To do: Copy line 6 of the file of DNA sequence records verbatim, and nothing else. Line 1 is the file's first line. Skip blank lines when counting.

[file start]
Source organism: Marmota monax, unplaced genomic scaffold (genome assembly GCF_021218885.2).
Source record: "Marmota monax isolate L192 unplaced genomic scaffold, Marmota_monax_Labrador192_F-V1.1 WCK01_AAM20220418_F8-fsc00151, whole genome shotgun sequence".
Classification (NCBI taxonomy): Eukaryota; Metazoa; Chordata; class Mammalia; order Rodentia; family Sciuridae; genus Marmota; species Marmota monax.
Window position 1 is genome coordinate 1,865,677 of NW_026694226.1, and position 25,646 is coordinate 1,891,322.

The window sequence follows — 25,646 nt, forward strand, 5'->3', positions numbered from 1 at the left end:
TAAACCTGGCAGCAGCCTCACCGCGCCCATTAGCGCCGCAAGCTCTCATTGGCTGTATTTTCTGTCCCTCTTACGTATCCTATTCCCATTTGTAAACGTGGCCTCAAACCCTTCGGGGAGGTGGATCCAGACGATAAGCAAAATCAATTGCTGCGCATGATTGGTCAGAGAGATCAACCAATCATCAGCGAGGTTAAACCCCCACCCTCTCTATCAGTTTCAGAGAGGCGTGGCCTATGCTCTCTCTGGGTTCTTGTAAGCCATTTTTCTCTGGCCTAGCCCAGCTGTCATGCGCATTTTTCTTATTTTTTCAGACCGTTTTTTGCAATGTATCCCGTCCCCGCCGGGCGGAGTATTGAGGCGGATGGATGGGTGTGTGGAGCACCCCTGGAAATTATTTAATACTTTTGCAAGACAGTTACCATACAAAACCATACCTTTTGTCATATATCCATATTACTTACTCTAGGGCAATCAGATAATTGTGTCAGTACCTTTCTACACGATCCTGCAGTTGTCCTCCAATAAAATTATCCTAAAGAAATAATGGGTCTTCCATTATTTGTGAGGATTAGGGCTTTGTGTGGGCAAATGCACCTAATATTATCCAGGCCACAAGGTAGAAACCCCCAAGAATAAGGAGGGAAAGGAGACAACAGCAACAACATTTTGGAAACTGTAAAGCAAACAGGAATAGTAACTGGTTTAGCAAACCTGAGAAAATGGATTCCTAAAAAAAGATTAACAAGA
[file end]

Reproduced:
TAAACCTGGCAGCAGCCTCACCGCGCCCATTAGCGCCGCAAGCTCTCATTGGCTGTATTTTCTGTCCCTCTTACGTATCCTATTCCCATTTGTAAACGTGGCCTCAAACCCTTCGGGGAGGTGGATCCAGACGATAAGCAAAATCAATTGCTGCGCATGATTGGTCAGAGAGATCAACCAATCATCAGCGAGGTTAAACCCCCACCCTCTCTATCAGTTTCAGAGAGGCGTGGCCTATGCTCTCTCTGGGTTCTTGTAAGCCATTTTTCTCTGGCCTAGCCCAGCTGTCATGCGCATTTTTCTTATTTTTTCAGACCGTTTTTTGCAATGTATCCCGTCCCCGCCGGGCGGAGTATTGAGGCGGATGGATGGGTGTGTGGAGCACCCCTGGAAATTATTTAATACTTTTGCAAGACAGTTACCATACAAAACCATACCTTTTGTCATATATCCATATTACTTACTCTAGGGCAATCAGATAATTGTGTCAGTACCTTTCTACACGATCCTGCAGTTGTCCTCCAATAAAATTATCCTAAAGAAATAATGGGTCTTCCATTATTTGTGAGGATTAGGGCTTTGTGTGGGCAAATGCACCTAATATTATCCAGGCCACAAGGTAGAAACCCCCAAGAATAAGGAGGGAAAGGAGACAACAGCAACAACATTTTGGAAACTGTAAAGCAAACAGGAATAGTAACTGGTTTAGCAAACCTGAGAAAATGGATTCCTAAAAAAAGATTAACAAGA